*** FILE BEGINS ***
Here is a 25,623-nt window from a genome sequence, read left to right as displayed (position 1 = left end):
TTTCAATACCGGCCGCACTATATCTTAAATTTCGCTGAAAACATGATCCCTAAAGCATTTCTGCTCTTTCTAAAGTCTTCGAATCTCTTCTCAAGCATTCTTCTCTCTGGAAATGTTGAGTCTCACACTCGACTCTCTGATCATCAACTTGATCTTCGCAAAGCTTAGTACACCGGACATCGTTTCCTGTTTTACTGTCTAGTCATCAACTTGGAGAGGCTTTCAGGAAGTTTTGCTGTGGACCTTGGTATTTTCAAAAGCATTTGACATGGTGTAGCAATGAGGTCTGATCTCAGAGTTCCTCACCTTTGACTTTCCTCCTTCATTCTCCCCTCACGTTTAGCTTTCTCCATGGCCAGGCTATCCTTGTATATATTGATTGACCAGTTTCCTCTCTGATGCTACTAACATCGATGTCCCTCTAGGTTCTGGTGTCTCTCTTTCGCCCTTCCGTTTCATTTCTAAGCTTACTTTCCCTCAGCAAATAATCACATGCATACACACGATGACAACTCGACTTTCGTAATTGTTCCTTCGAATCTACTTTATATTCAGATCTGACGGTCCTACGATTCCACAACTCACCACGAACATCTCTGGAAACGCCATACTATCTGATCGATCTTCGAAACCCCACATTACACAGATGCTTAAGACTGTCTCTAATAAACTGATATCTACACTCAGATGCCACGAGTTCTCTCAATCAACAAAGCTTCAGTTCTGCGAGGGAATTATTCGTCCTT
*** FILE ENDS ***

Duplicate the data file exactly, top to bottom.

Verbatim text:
Here is a 25,623-nt window from a genome sequence, read left to right as displayed (position 1 = left end):
TTTCAATACCGGCCGCACTATATCTTAAATTTCGCTGAAAACATGATCCCTAAAGCATTTCTGCTCTTTCTAAAGTCTTCGAATCTCTTCTCAAGCATTCTTCTCTCTGGAAATGTTGAGTCTCACACTCGACTCTCTGATCATCAACTTGATCTTCGCAAAGCTTAGTACACCGGACATCGTTTCCTGTTTTACTGTCTAGTCATCAACTTGGAGAGGCTTTCAGGAAGTTTTGCTGTGGACCTTGGTATTTTCAAAAGCATTTGACATGGTGTAGCAATGAGGTCTGATCTCAGAGTTCCTCACCTTTGACTTTCCTCCTTCATTCTCCCCTCACGTTTAGCTTTCTCCATGGCCAGGCTATCCTTGTATATATTGATTGACCAGTTTCCTCTCTGATGCTACTAACATCGATGTCCCTCTAGGTTCTGGTGTCTCTCTTTCGCCCTTCCGTTTCATTTCTAAGCTTACTTTCCCTCAGCAAATAATCACATGCATACACACGATGACAACTCGACTTTCGTAATTGTTCCTTCGAATCTACTTTATATTCAGATCTGACGGTCCTACGATTCCACAACTCACCACGAACATCTCTGGAAACGCCATACTATCTGATCGATCTTCGAAACCCCACATTACACAGATGCTTAAGACTGTCTCTAATAAACTGATATCTACACTCAGATGCCACGAGTTCTCTCAATCAACAAAGCTTCAGTTCTGCGAGGGAATTATTCGTCCTT